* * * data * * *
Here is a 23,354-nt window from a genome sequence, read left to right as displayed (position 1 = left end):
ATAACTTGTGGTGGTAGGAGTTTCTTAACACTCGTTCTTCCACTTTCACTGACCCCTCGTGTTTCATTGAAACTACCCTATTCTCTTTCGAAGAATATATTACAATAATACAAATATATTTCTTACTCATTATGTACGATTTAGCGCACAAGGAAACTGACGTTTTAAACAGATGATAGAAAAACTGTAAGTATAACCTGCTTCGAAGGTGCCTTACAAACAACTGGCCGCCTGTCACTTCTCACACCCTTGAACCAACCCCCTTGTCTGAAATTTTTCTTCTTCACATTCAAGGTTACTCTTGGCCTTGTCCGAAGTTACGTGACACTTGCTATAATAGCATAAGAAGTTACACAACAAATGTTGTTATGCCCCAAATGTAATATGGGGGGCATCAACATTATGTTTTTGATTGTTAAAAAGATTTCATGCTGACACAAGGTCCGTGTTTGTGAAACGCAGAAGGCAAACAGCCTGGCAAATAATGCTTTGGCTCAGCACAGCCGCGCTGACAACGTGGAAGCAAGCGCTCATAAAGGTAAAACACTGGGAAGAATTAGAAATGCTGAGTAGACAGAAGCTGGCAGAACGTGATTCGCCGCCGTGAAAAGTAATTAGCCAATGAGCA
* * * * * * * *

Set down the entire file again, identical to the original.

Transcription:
Here is a 23,354-nt window from a genome sequence, read left to right as displayed (position 1 = left end):
ATAACTTGTGGTGGTAGGAGTTTCTTAACACTCGTTCTTCCACTTTCACTGACCCCTCGTGTTTCATTGAAACTACCCTATTCTCTTTCGAAGAATATATTACAATAATACAAATATATTTCTTACTCATTATGTACGATTTAGCGCACAAGGAAACTGACGTTTTAAACAGATGATAGAAAAACTGTAAGTATAACCTGCTTCGAAGGTGCCTTACAAACAACTGGCCGCCTGTCACTTCTCACACCCTTGAACCAACCCCCTTGTCTGAAATTTTTCTTCTTCACATTCAAGGTTACTCTTGGCCTTGTCCGAAGTTACGTGACACTTGCTATAATAGCATAAGAAGTTACACAACAAATGTTGTTATGCCCCAAATGTAATATGGGGGGCATCAACATTATGTTTTTGATTGTTAAAAAGATTTCATGCTGACACAAGGTCCGTGTTTGTGAAACGCAGAAGGCAAACAGCCTGGCAAATAATGCTTTGGCTCAGCACAGCCGCGCTGACAACGTGGAAGCAAGCGCTCATAAAGGTAAAACACTGGGAAGAATTAGAAATGCTGAGTAGACAGAAGCTGGCAGAACGTGATTCGCCGCCGTGAAAAGTAATTAGCCAATGAGCA